Today the contributors to a recently released collection of essays assembled under this title and edited by Janice Stein will gather in Toronto to discuss the lifetime contribution to the diplomatic profession of former Ambassador to the USA Allan Gotlieb.
It is encouraging to see attention of this nature being directed towards the study of diplomacy. Over my 30 years of diplomatic practice and scholarship, I could never understand why so many mainstream educators, senior officials and analysts spent so little time trying to understand or assess the inner workings of the world’s second oldest profession.
Diplomacy is an approach to the management of international relations founded upon the use of non-violent political communications such as dialogue, negotiation and compromise for purposes of conflict resolution and problem-solving. In my experience, many serving diplomats are not entirely sure of that definition, or of how their work is related to the achievement of international peace, security and prosperity. That observation notwithstanding, I would argue that diplomacy has never been more relevant.
I expect that many of the participants in today’s symposium share that perspective.
Three of the new volume’s four subtitles – Diplomacy with the United States in the Era of Wikileaks; The Professional Diplomat on Facebook, and; Personal Diplomacy in the Age of Twitter – make reference to manifestations of the what is widely referred to as the new media, a communications venue has come to occupy a significant place within the operations of several of the world’s more innovative foreign ministries.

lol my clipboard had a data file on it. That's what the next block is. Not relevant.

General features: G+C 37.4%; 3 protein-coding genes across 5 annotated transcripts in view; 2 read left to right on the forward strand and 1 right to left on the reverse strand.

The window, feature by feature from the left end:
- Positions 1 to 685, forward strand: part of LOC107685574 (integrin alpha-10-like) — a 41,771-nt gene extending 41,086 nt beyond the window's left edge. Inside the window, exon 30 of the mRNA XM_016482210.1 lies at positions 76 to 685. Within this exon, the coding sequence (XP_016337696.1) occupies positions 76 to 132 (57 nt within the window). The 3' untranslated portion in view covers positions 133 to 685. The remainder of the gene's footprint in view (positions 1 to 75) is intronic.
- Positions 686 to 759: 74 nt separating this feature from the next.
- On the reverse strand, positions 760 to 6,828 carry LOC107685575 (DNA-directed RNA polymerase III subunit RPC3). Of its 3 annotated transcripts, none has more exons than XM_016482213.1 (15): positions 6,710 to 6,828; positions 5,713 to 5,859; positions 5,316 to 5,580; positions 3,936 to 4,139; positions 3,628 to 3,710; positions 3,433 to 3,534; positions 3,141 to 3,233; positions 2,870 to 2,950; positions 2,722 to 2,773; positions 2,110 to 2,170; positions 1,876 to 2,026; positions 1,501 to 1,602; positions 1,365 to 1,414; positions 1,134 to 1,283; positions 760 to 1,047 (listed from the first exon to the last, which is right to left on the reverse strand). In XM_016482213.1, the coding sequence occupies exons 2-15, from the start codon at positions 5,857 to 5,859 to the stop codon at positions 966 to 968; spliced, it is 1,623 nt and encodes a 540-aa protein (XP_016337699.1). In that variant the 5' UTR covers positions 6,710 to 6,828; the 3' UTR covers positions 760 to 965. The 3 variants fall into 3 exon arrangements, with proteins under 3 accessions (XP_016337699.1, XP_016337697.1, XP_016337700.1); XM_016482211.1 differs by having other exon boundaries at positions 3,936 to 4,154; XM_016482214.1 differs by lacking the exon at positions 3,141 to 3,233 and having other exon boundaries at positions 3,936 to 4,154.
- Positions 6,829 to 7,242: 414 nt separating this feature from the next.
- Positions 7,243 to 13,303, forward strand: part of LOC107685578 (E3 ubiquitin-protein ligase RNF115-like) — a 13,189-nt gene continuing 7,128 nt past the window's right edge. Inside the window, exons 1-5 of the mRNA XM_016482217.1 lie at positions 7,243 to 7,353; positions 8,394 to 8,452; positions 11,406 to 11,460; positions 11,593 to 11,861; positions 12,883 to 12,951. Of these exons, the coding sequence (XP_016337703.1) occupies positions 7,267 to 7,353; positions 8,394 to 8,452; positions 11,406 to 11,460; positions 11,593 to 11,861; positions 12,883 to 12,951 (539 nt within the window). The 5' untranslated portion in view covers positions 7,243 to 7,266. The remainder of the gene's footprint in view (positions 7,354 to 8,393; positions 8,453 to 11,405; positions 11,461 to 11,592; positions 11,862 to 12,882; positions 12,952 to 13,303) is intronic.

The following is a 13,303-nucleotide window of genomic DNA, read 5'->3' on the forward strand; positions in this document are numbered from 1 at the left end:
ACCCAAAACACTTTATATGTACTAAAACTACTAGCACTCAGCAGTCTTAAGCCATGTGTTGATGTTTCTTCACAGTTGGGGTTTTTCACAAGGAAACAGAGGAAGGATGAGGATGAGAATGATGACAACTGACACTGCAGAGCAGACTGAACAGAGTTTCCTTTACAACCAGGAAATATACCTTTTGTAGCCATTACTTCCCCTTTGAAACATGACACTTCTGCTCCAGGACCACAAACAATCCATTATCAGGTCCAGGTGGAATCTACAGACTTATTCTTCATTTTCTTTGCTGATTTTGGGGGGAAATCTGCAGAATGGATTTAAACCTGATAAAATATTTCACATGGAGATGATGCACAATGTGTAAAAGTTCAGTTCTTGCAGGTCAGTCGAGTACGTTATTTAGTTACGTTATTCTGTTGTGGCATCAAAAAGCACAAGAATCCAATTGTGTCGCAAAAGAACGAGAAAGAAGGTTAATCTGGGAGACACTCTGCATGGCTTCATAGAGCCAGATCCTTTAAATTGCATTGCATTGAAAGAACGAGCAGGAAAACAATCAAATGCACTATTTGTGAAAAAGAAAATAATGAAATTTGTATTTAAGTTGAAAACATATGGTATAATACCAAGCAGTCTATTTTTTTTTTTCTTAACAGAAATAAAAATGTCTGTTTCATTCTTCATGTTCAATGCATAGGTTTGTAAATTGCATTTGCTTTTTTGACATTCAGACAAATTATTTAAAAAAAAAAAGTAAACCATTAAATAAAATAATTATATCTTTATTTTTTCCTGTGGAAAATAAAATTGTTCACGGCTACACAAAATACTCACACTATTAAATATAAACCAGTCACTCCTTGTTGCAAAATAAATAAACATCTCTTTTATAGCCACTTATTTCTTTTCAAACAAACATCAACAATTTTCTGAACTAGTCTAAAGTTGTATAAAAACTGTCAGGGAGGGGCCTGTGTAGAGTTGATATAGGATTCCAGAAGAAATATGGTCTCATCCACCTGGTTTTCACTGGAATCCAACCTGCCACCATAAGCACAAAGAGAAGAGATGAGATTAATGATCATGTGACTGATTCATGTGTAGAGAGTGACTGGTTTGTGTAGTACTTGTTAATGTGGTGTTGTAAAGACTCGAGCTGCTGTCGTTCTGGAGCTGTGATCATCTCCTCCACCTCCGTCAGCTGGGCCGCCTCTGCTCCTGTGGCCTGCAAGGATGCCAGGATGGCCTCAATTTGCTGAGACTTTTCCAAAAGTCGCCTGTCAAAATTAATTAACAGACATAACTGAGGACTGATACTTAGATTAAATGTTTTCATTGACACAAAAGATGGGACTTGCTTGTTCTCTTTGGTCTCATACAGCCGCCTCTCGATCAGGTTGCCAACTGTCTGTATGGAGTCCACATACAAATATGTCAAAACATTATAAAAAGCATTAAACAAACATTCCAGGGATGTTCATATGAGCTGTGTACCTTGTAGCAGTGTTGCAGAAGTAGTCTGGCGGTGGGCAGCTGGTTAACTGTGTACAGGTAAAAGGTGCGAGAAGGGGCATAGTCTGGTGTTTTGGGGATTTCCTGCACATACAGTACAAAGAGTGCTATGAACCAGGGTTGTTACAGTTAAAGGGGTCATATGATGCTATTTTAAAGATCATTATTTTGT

Digital diplomacy is a catchy term, but, like diplomacy itself, it is not clearly understood. Also referred to variously as e-, i-, cyber or virtual diplomacy, it has been made possible by the adoption, within diplomatic institutions and government more generally, of digitally-based systems of data creation, transmission and storage using the Internet, social media platforms, computers, and a variety of wireless electronic devices.
The diplomatic means, therefore, are evolving to keep pace with the times, and especially with the need to connect directly with foreign populations, but the ends are largely immutable.
The threat or use of armed force will always have its place in the world, but that place is now dramatically over-represented. Since the end of the Cold War, and in the wake of disasters in Iraq and Afghanistan, the limitations associated with the continued militarization of international policy could not be clearer. The reality is that the most profound threats and challenges which imperil the planet – climate change, resource scarcity, diminishing bio-diversity, environmental collapse – are rooted in science and driven by technology.
International cooperation to broach these complex and difficult issues cannot be undertaken using anything other than diplomacy, whether traditional, public, digital, or guerrilla, which combines elements of all three.
Long-term, sustainable and human-centred development has become the basis for durable security in the digital age, and for that reason diplomacy must displace defence at the centre of international policy. In a globalized precincts of the 21st century, talking rather than fighting is the only way forward.
I hope that conviction finds expression and support at today’s event.